Design and basic concepts

This section describes the core ideas behind the design and implementation of the framework.

Setting up and starting the framework

The framework module is the core of the system.

To illustrate a possible way to start up the framework, connect it to the pipeline, and then set it in motion, consider this example:

from KCWI_PIPELINE.pipelines.kcwi_pipeline import Kcwi_pipeline

pipeline = Kcwi_pipeline()
framework = Framework(pipeline, 'config.cfg')

This block of code performs a full start up of the framework, but doesn’t do any processing (see startup_scripts_).

These are the operations happening behind the scene:

  • an instance of the BasePipeline class is created and assigned to the pipeline variable
  • an instance of the Framework class is created, using the pipeline and a configuration file as an argument
  • the configuration file is parsed (an actual configuration object can also be used) and loaded
  • two event queue are created as explained below, a high priority queue and a low priority queue
  • a context is created, based on kcwidrpframework.models.processing_context.ProcessingContext
  • the event loop is started in a separate thread

The start() method of the framework accepts the following parameters: qm_only to start the queue system without adding any event, ingest_data_only to TBD(ASK SHUI), wait_for_events to prevent the framework from exiting after the last event if processed, and continuous TBD(ASK SHUI).

The event loop

The core of the framework is an event loop implemented as a thread. This loop performs the simple operations of inspecting the low and high priority queues (described below), picking the first event from the top of the queues, converting the event to an “action”, and executing the action.

The sequence of operations is:

  • check for events in the high priority queue, if none:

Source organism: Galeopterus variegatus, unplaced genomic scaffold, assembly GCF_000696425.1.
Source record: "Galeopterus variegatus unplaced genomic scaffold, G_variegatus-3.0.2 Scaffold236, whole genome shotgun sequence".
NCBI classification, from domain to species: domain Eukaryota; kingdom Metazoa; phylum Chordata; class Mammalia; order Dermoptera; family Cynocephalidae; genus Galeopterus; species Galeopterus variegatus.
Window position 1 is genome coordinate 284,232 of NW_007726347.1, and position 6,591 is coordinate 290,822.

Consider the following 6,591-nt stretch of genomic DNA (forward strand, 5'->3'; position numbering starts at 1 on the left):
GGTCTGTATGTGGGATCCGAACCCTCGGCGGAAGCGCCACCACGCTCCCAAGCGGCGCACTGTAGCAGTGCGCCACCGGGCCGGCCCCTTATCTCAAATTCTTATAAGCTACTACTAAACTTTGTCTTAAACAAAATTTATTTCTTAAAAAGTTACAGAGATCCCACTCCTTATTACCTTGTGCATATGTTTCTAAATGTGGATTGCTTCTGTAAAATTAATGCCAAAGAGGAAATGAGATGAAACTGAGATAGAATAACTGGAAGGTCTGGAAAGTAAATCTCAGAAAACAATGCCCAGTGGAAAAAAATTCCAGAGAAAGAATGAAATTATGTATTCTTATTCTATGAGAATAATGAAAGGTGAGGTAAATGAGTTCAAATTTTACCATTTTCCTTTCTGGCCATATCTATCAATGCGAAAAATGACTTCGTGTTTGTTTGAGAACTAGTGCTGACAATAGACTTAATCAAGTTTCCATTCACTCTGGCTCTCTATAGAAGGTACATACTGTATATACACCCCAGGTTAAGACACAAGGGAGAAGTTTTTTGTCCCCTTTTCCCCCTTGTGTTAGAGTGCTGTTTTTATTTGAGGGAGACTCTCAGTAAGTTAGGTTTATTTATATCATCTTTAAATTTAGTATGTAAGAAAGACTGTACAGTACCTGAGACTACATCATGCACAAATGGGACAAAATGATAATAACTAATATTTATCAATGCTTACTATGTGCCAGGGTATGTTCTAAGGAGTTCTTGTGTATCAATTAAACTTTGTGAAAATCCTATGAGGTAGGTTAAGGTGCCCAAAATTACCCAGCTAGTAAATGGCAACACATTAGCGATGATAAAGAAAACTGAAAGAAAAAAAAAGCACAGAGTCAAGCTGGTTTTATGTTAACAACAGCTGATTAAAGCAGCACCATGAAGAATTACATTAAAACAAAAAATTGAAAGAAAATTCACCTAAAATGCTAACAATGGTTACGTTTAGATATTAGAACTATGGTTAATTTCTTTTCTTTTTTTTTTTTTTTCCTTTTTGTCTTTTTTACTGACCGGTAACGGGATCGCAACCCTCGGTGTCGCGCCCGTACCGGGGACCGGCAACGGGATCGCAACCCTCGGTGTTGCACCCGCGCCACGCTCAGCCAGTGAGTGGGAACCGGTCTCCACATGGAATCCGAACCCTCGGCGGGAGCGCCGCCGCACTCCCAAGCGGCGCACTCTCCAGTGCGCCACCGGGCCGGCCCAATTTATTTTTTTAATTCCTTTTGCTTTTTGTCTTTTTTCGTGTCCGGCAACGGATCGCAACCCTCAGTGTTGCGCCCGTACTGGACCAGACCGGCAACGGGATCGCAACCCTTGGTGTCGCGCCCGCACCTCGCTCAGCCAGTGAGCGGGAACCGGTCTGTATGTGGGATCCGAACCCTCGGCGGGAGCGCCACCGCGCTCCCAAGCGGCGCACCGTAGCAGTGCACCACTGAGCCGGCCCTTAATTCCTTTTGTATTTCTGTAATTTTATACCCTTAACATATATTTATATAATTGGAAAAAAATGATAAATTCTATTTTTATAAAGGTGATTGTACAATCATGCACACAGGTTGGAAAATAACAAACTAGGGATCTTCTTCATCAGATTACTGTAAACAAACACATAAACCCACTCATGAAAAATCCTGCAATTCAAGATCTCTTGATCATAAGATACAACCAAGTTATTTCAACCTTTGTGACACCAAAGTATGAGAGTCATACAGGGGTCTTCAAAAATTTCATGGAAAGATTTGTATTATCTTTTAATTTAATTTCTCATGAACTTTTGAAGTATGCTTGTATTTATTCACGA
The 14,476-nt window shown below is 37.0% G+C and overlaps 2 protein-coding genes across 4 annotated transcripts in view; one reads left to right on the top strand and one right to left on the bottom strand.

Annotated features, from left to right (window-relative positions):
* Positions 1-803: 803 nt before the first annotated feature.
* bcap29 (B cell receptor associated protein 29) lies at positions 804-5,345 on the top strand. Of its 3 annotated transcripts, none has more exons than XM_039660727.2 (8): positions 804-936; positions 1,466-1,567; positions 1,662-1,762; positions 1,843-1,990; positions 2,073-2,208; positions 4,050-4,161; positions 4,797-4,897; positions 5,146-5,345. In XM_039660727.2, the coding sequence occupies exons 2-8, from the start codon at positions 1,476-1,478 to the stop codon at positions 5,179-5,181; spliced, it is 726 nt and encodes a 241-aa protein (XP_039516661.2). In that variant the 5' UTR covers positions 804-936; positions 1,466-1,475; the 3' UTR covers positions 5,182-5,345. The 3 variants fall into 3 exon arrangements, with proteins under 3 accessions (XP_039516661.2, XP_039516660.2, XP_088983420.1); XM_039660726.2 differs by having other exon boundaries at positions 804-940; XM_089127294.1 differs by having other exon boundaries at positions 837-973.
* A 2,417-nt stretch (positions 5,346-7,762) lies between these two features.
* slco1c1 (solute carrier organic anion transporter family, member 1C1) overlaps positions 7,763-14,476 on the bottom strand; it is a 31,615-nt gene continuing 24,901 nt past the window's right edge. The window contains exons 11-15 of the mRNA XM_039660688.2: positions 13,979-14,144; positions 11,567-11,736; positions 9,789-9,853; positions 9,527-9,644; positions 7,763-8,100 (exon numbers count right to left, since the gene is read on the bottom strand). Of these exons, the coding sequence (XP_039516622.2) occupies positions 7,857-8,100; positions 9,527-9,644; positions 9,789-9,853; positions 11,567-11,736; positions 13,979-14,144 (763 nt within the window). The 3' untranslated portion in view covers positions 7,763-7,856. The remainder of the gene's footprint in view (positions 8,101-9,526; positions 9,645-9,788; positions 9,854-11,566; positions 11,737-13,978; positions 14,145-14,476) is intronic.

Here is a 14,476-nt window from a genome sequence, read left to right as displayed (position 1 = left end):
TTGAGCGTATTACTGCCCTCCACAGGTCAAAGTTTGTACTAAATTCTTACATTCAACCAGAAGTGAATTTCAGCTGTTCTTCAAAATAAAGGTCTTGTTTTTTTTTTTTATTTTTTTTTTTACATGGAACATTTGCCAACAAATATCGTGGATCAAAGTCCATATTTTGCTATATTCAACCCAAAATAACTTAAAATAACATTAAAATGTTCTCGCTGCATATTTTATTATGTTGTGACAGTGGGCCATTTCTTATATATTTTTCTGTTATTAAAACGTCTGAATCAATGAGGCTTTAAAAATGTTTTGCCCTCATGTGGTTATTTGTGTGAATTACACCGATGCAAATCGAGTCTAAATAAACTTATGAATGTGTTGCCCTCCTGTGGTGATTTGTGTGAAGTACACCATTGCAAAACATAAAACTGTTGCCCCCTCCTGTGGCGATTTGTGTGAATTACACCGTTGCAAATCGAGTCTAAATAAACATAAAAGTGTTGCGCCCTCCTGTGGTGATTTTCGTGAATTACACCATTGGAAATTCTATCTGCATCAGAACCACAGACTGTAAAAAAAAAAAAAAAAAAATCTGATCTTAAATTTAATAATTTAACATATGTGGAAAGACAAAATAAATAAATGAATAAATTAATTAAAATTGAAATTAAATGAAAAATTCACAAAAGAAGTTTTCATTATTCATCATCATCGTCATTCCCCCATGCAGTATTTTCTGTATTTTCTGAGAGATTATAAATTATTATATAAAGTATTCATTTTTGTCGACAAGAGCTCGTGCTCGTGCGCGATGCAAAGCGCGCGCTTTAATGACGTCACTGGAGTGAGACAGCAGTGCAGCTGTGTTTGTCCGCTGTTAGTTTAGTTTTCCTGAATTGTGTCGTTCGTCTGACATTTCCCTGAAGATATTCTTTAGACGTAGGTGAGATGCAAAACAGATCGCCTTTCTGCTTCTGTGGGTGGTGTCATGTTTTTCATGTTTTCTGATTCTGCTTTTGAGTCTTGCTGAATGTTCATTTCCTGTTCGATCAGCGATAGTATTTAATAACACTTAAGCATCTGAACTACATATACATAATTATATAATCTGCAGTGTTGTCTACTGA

• check for events in the low priority queue
  • if no events, either exit or repeat the loop depending on user parameters
  • convert the event into an action (an actual class, or a function) using the event_table of the pipeline
  • if the action is a function, look for preconditions and postconditions associated with it
  • if the action is a class, run the apply() method of the class, which automatically checks for pre and post conditions

The event queues

The framework uses two event queues that are charged with handling the actual execution of the code. These two queues, called the Low Priority Queue (LPQ) and High Priority Queue (HPQ) are implemented as standard Python Queues.

The reason for having two queues is related to the need to execute sequences of events in the controlled manner. A typical example is the need to run multiple operations (multiple events, resulting in multiple actions) on the same file after it has been ingested. Let’s assume that the default event upon ingestion processes the header and, depending on the image type, triggers a chain of events that are specific to the particular image type: the sequence could include a simple set of remove_overscan and trim_overscan for a bias but very complicated for a science frame (remove_overscan, trim_overscan, subtract_bias, apply_flat_field, apply_lambda_calib and so on). If a directory contains a number of files, the LPQ would immediately be filled by calls to the ingestion events for each of the file. As the framework starts to process them, the linked events would temporarily fill up the HPQ with the processing steps, and the framework would process them before moving on to the next file. An exception to this is the multiprocessing mode which is described later.

Adding events to the queues

This issue is discussed in other sections such as events_actions_ and startup_scripts_ but it is useful to provide a general guide here.

Events can be pushed to the low priority queue by using:

framework.append_event('my_event', arguments)

Where arguments is an instance of the Arguments class described in arguments_.

While there should be no need to do it, we can also send events directly to the high priority queue, by using:

framework.push_event('my_event', argument)

Pushing events to the high priority queue can disrupt the correct processing sequence. It is used by the framework itself as part of linking events into recipes as described in pipelines_.